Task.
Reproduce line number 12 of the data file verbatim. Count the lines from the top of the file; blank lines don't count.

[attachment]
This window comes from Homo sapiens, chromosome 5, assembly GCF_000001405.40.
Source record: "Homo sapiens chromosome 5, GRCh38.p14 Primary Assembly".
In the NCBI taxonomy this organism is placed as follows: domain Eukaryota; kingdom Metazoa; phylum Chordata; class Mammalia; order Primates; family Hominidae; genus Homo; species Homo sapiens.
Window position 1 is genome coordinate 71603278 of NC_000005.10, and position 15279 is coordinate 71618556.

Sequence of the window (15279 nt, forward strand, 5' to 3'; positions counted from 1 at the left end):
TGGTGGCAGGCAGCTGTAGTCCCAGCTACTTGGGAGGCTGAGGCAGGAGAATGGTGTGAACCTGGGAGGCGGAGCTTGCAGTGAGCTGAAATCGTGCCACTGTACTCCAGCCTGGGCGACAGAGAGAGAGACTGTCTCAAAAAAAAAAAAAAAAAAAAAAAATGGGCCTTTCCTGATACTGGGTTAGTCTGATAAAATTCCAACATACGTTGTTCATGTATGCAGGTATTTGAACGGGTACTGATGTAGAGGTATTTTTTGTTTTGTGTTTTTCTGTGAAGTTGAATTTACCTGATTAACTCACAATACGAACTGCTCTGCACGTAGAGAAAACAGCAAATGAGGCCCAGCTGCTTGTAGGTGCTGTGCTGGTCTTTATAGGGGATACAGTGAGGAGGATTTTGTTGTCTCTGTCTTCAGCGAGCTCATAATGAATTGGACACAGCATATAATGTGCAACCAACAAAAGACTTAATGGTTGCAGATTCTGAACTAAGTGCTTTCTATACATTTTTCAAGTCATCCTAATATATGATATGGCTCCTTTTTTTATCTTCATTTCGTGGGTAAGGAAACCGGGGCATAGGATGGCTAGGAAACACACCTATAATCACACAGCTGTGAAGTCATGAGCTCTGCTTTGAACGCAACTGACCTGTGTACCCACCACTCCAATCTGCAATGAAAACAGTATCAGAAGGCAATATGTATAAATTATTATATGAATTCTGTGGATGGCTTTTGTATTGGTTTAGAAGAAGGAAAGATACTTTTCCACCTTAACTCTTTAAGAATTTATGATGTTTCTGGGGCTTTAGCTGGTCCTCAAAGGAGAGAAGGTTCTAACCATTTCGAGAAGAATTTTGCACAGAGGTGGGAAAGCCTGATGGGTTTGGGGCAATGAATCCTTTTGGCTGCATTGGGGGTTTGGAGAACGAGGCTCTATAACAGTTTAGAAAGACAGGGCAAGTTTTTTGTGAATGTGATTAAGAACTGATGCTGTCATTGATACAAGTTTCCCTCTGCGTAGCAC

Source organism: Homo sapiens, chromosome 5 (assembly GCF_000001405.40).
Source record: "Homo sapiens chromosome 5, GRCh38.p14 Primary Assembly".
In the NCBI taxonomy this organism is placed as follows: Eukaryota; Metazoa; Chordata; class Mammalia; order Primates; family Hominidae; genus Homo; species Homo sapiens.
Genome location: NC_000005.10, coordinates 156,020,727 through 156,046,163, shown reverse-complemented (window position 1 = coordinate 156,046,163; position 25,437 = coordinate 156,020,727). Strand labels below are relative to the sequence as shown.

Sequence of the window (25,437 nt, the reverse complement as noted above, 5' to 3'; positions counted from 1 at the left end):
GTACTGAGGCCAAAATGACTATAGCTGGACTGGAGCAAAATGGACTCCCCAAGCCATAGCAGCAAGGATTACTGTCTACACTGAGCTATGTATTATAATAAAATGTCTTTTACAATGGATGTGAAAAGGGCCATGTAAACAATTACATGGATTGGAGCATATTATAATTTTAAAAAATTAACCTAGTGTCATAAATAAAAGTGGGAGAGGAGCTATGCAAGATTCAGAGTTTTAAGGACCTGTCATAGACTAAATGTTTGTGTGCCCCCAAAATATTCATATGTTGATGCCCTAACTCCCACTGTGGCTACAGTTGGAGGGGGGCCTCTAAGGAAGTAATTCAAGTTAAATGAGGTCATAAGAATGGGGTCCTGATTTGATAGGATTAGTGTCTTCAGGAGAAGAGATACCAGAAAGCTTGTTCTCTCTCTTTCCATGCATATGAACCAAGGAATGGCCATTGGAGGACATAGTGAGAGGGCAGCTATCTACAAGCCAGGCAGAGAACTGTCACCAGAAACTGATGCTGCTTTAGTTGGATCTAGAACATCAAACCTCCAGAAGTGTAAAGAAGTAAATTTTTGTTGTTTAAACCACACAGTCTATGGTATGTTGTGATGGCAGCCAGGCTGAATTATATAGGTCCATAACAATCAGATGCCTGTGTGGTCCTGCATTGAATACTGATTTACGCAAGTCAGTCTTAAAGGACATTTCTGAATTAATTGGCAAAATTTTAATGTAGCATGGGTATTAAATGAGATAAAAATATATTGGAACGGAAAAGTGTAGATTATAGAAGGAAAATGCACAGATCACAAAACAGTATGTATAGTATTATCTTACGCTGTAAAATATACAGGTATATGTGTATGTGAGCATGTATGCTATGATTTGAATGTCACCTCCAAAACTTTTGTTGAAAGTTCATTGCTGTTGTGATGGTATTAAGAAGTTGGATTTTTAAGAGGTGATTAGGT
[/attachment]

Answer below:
GTACTGAGGCCAAAATGACTATAGCTGGACTGGAGCAAAATGGACTCCCCAAGCCATAGCAGCAAGGATTACTGTCTACACTGAGCTATGTATTATAATAAAATGTCTTTTACAATGGATGTGAAAAGGGCCATGTAAACAATTACATGGATTGGAGCATATTATAATTTTAAAAAATTAACCTAGTGTCATAAATAAAAGTGGGAGAGGAGCTATGCAAGATTCAGAGTTTTAAGGACCTGTCATAGACTAAATGTTTGTGTGCCCCCAAAATATTCATATGTTGATGCCCTAACTCCCACTGTGGCTACAGTTGGAGGGGGGCCTCTAAGGAAGTAATTCAAGTTAAATGAGGTCATAAGAATGGGGTCCTGATTTGATAGGATTAGTGTCTTCAGGAGAAGAGATACCAGAAAGCTTGTTCTCTCTCTTTCCATGCATATGAACCAAGGAATGGCCATTGGAGGACATAGTGAGAGGGCAGCTATCTACAAGCCAGGCAGAGAACTGTCACCAGAAACTGATGCTGCTTTAGTTGGATCTAGAACATCAAACCTCCAGAAGTGTAAAGAAGTAAATTTTTGTTGTTTAAACCACACAGTCTATGGTATGTTGTGATGGCAGCCAGGCTGAATTATATAGGTCCATAACAATCAGATGCCTGTGTGGTCCTGCATTGAATACTGATTTACGCAAGTCAGTCTTAAAGGACATTTCTGAATTAATTGGCAAAATTTTAATGTAGCATGGGTATTAAATGAGATAAAAATATATTGGAACGGAAAAGTGTAGATTATAGAAGGAAAATGCACAGATCACAAAACAGTATGTATAGTATTATCTTACGCTGTAAAATATACAGGTATATGTGTATGTGAGCATGTATGCTATGATTTGAATGTCACCTCCAAAACTTTTGTTGAAAGTTCATTGCTGTTGTGATGGTATTAAGAAGTTGGATTTTTAAGAGGTGATTAGGT